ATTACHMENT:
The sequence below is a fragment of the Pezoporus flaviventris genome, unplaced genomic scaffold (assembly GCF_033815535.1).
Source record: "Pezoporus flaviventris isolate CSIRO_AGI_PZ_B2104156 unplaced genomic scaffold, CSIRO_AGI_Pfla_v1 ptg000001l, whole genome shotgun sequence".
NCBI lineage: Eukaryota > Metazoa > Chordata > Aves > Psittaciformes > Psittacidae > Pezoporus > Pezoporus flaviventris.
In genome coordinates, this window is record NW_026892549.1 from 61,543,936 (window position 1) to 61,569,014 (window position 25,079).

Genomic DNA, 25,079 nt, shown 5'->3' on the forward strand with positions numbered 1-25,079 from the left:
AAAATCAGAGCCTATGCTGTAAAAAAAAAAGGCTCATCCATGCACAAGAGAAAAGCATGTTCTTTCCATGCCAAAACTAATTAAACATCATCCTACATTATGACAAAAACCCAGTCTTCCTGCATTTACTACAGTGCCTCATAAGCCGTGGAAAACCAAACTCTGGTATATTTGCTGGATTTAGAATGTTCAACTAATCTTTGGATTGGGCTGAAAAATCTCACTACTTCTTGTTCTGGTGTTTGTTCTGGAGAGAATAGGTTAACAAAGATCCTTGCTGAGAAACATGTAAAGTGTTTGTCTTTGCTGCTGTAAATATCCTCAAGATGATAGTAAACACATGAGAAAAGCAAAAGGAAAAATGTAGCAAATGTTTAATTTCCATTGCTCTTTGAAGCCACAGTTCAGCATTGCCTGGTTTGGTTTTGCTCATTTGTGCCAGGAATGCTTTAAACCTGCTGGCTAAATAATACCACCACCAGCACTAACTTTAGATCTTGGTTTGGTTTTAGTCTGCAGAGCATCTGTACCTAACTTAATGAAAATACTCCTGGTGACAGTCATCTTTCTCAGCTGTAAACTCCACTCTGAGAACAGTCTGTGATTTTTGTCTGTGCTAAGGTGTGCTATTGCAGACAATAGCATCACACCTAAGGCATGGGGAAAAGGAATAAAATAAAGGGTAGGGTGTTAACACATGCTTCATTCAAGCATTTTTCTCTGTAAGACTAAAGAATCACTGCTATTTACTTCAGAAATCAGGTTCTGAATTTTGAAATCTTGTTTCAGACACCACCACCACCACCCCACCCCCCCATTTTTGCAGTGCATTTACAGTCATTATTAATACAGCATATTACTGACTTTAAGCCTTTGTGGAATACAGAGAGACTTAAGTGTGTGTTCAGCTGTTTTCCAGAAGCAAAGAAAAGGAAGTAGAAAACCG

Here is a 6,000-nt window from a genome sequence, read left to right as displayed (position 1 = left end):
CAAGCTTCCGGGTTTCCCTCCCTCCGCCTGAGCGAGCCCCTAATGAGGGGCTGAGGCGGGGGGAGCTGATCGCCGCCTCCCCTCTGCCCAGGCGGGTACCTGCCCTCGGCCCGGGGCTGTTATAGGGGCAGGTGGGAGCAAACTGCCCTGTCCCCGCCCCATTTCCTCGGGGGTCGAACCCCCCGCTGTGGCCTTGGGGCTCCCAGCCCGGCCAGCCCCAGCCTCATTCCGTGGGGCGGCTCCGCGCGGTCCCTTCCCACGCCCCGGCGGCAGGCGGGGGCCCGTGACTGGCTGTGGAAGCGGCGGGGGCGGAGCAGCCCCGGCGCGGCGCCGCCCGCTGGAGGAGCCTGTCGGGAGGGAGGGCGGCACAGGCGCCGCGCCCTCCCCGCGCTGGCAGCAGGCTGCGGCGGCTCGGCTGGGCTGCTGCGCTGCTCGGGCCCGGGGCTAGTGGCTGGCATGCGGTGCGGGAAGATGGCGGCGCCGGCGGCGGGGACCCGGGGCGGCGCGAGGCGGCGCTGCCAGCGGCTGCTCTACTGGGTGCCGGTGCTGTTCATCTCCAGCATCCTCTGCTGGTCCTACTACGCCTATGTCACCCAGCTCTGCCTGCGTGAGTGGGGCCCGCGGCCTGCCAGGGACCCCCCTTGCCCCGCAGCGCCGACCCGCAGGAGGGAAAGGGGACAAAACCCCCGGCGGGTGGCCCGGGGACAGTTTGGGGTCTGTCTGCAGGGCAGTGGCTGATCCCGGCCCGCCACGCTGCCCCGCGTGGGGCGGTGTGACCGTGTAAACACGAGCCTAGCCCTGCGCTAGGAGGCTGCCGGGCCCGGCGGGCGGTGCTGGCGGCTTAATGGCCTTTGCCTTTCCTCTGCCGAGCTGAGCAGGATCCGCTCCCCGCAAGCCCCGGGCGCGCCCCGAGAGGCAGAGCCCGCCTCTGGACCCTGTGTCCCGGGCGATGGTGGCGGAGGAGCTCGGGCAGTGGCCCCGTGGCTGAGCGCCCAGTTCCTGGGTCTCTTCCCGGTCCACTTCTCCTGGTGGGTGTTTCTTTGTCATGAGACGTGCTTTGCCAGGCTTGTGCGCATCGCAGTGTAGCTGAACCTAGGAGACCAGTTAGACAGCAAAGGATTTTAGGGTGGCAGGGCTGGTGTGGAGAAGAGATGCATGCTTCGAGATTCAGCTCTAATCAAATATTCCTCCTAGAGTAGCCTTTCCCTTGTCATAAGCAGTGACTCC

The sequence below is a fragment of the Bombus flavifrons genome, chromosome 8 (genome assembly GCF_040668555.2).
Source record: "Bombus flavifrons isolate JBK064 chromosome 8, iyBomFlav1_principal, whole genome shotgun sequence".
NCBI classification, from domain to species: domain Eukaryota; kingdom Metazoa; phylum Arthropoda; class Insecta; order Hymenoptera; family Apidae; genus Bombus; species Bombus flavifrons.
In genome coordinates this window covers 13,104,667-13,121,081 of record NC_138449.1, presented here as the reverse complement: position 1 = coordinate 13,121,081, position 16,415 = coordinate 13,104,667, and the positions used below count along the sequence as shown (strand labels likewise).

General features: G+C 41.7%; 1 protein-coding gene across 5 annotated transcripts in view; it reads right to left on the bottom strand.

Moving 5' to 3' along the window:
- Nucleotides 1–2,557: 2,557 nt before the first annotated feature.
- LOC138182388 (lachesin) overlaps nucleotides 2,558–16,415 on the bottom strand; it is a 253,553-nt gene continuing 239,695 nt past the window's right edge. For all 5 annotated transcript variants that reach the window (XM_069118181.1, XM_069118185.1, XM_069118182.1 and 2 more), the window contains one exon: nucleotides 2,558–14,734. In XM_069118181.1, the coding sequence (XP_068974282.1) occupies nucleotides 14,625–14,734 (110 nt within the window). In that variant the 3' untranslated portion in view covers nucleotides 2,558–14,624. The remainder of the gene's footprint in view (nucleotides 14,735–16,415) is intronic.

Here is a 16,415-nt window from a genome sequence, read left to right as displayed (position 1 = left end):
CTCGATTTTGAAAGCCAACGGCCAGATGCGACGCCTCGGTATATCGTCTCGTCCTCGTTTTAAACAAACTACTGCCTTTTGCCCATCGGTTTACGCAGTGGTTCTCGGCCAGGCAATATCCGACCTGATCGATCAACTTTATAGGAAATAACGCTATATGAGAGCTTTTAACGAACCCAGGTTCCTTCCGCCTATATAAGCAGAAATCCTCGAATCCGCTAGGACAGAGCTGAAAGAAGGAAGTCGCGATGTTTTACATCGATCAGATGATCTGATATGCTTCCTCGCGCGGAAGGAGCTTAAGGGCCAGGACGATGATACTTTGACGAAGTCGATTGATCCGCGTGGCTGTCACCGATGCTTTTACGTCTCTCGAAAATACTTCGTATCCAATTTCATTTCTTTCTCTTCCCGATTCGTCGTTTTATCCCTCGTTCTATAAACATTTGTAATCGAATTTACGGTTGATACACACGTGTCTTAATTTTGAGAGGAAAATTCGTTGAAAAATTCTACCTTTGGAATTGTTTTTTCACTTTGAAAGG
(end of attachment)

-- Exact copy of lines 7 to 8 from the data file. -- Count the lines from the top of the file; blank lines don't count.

Here is a 6,000-nt window from a genome sequence, read left to right as displayed (position 1 = left end):
CAAGCTTCCGGGTTTCCCTCCCTCCGCCTGAGCGAGCCCCTAATGAGGGGCTGAGGCGGGGGGAGCTGATCGCCGCCTCCCCTCTGCCCAGGCGGGTACCTGCCCTCGGCCCGGGGCTGTTATAGGGGCAGGTGGGAGCAAACTGCCCTGTCCCCGCCCCATTTCCTCGGGGGTCGAACCCCCCGCTGTGGCCTTGGGGCTCCCAGCCCGGCCAGCCCCAGCCTCATTCCGTGGGGCGGCTCCGCGCGGTCCCTTCCCACGCCCCGGCGGCAGGCGGGGGCCCGTGACTGGCTGTGGAAGCGGCGGGGGCGGAGCAGCCCCGGCGCGGCGCCGCCCGCTGGAGGAGCCTGTCGGGAGGGAGGGCGGCACAGGCGCCGCGCCCTCCCCGCGCTGGCAGCAGGCTGCGGCGGCTCGGCTGGGCTGCTGCGCTGCTCGGGCCCGGGGCTAGTGGCTGGCATGCGGTGCGGGAAGATGGCGGCGCCGGCGGCGGGGACCCGGGGCGGCGCGAGGCGGCGCTGCCAGCGGCTGCTCTACTGGGTGCCGGTGCTGTTCATCTCCAGCATCCTCTGCTGGTCCTACTACGCCTATGTCACCCAGCTCTGCCTGCGTGAGTGGGGCCCGCGGCCTGCCAGGGACCCCCCTTGCCCCGCAGCGCCGACCCGCAGGAGGGAAAGGGGACAAAACCCCCGGCGGGTGGCCCGGGGACAGTTTGGGGTCTGTCTGCAGGGCAGTGGCTGATCCCGGCCCGCCACGCTGCCCCGCGTGGGGCGGTGTGACCGTGTAAACACGAGCCTAGCCCTGCGCTAGGAGGCTGCCGGGCCCGGCGGGCGGTGCTGGCGGCTTAATGGCCTTTGCCTTTCCTCTGCCGAGCTGAGCAGGATCCGCTCCCCGCAAGCCCCGGGCGCGCCCCGAGAGGCAGAGCCCGCCTCTGGACCCTGTGTCCCGGGCGATGGTGGCGGAGGAGCTCGGGCAGTGGCCCCGTGGCTGAGCGCCCAGTTCCTGGGTCTCTTCCCGGTCCACTTCTCCTGGTGGGTGTTTCTTTGTCATGAGACGTGCTTTGCCAGGCTTGTGCGCATCGCAGTGTAGCTGAACCTAGGAGACCAGTTAGACAGCAAAGGATTTTAGGGTGGCAGGGCTGGTGTGGAGAAGAGATGCATGCTTCGAGATTCAGCTCTAATCAAATATTCCTCCTAGAGTAGCCTTTCCCTTGTCATAAGCAGTGACTCC